I just remember explaining the result and back then I didn't really cater for rewinding the clock or anything like that to give the players a 2nd chance.  The decision had been made to blow the horn and now all that was left was for lots of dice to be rolled.  The character in question was being played by my good friend Craig Milne who was part of my original gaming group back in the day and some 25 years later this episode is STILL cast up even though none of the original group (other than me of course) still play games.

I can't even remember what class Craig's character was playing back then or anything like that.  I simply remember that they were in a cave/underground complex and Craig's character discovered the Horn and decided to blow it.  The resulting dice roll killed the entire party in one foul swoop.  Needless to say that for many future games to come Craig was never again allowed to pick up random objects to see what they would do...

Wednesday, 30 October 2013

When Retailers Go Bad

On my recent family break in London we did some of the tourist trap stuff and also did some shopping. Some of that shopping involved a trip for me out to Leisure Games for the first time and I had a great visit and plan to go back next opportunity I have.
However there was one particularly negative shopping experience that has been niggling at me since that break.

We went to Hamleys in London solely for our daughter to have a look and spend her holiday money.  She decided to get a new Build-A-Bear and whilst she waited in the queue I did some investigation into the "hobby games" section they had.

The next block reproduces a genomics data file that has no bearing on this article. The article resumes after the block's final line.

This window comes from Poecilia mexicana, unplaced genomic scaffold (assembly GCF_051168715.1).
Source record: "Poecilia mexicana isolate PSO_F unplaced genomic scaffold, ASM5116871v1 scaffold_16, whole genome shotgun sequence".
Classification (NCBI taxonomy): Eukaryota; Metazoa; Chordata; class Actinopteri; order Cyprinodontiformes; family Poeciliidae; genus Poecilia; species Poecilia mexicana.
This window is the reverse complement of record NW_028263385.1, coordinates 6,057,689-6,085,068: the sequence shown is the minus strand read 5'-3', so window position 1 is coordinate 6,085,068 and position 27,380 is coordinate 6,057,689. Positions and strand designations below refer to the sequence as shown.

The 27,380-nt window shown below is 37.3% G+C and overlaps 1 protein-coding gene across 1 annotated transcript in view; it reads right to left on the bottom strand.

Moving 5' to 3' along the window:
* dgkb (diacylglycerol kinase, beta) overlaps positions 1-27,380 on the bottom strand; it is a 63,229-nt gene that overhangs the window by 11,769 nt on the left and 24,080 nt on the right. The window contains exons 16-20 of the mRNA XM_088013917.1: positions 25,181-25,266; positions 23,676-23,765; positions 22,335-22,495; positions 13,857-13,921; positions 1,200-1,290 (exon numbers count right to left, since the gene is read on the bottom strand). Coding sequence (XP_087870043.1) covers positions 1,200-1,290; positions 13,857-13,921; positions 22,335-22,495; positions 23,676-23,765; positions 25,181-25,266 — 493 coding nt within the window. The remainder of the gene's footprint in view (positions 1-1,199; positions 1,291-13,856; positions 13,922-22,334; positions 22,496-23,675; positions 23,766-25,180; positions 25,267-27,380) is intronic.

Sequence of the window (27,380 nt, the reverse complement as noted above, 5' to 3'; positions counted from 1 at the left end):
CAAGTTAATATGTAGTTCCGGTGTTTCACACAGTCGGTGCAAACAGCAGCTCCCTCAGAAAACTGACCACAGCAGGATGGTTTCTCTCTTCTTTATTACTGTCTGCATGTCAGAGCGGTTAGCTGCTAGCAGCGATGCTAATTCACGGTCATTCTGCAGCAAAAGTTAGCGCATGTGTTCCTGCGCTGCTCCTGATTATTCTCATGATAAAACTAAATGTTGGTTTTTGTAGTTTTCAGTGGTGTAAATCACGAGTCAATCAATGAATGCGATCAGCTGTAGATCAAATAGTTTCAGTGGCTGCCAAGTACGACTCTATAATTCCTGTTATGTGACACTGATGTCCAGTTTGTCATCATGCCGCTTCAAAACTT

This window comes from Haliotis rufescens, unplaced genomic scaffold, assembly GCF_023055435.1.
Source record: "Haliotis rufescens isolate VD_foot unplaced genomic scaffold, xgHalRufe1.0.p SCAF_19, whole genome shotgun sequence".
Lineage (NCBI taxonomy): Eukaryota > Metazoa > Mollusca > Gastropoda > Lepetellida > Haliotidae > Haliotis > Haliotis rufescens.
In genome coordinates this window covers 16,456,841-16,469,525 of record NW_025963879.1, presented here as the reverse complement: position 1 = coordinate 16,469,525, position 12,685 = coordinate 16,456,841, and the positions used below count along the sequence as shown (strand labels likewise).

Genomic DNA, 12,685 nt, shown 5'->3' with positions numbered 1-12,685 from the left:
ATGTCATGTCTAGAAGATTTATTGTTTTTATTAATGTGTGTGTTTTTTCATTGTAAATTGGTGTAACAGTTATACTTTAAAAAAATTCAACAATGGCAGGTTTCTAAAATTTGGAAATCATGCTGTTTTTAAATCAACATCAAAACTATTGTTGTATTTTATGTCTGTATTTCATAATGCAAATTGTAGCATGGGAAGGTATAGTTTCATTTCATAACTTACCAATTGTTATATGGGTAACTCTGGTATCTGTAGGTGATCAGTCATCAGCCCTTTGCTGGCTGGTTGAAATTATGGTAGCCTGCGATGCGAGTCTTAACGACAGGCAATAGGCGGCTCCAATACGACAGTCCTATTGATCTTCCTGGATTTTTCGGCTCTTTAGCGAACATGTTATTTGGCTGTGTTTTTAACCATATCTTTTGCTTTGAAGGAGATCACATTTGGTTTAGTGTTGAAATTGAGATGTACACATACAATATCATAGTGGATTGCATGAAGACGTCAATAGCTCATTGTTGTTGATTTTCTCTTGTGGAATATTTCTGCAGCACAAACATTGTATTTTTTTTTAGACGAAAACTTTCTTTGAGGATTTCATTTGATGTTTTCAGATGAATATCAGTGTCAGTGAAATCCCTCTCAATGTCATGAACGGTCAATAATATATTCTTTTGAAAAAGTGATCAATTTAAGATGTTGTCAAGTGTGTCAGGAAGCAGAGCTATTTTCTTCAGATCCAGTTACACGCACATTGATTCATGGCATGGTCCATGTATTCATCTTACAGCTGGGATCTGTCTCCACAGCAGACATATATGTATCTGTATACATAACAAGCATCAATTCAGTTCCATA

Pretty decent selection all in all.
Pandemic, Ticket To Ride, Settlers Of Catan, Carcassonne, X-Wing and a few others that I can't recall.

What struck me though was the price of the games...

Taking 1 specific example - Pandemic RRP is £29.99. Hamleys price £40.  I stood there for 5 minutes looking at it and picking up multiple copies just making sure it wasn't an error in case the wrong price tag had been put on it.  However all that happened was that the price was confirmed.  £40...

Ok so I know it's Hamleys and I know it's on Regents Street in London etc etc but a 33% markup over and above the RRP!?

Then I got to thinking a bit more and maybe this is something more core to the financial model of the hobby market.  Using the markups I had in my previous post on the 4 Party System that £29.99 RRP translates to a Distributor price of £20. So by pricing it at £40 Hamleys are putting a 50% markup over the Distributor price that they're buying it at (assuming they don't get a larger discount).
Maybe, just maybe, that's the correct price?  What I mean is I bet the majority of non-hobby games that Hamleys carry have a larger markup than 33%, indeed I'd be surprised if that markup wasn't 50% across the majority of non-hobby games that they sell.

I'd also have to say that Pandemic is likely worth £40.  Although I'd rather give my £29.99 to my FLGS!

Tuesday, 29 October 2013

Cheating in games...